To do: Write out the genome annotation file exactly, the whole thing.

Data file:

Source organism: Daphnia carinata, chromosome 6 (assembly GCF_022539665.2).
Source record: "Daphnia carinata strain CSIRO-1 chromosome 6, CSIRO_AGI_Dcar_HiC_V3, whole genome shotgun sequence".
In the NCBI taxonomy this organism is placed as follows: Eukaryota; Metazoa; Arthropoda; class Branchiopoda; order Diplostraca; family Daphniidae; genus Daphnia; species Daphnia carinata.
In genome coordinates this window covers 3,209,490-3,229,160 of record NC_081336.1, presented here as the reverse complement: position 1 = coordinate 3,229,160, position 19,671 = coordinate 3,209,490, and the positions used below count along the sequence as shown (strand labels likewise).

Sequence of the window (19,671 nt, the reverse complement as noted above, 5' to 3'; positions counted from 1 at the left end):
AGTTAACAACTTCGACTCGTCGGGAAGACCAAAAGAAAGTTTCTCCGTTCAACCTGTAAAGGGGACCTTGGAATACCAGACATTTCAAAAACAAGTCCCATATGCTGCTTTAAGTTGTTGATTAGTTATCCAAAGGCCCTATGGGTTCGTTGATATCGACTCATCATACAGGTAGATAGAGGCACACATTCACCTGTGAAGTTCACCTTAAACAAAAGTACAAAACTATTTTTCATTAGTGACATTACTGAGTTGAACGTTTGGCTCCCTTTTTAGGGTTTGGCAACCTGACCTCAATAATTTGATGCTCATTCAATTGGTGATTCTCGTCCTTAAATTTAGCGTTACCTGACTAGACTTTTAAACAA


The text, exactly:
Source organism: Daphnia carinata, chromosome 6 (assembly GCF_022539665.2).
Source record: "Daphnia carinata strain CSIRO-1 chromosome 6, CSIRO_AGI_Dcar_HiC_V3, whole genome shotgun sequence".
In the NCBI taxonomy this organism is placed as follows: Eukaryota; Metazoa; Arthropoda; class Branchiopoda; order Diplostraca; family Daphniidae; genus Daphnia; species Daphnia carinata.
In genome coordinates this window covers 3,209,490-3,229,160 of record NC_081336.1, presented here as the reverse complement: position 1 = coordinate 3,229,160, position 19,671 = coordinate 3,209,490, and the positions used below count along the sequence as shown (strand labels likewise).

Sequence of the window (19,671 nt, the reverse complement as noted above, 5' to 3'; positions counted from 1 at the left end):
AGTTAACAACTTCGACTCGTCGGGAAGACCAAAAGAAAGTTTCTCCGTTCAACCTGTAAAGGGGACCTTGGAATACCAGACATTTCAAAAACAAGTCCCATATGCTGCTTTAAGTTGTTGATTAGTTATCCAAAGGCCCTATGGGTTCGTTGATATCGACTCATCATACAGGTAGATAGAGGCACACATTCACCTGTGAAGTTCACCTTAAACAAAAGTACAAAACTATTTTTCATTAGTGACATTACTGAGTTGAACGTTTGGCTCCCTTTTTAGGGTTTGGCAACCTGACCTCAATAATTTGATGCTCATTCAATTGGTGATTCTCGTCCTTAAATTTAGCGTTACCTGACTAGACTTTTAAACAA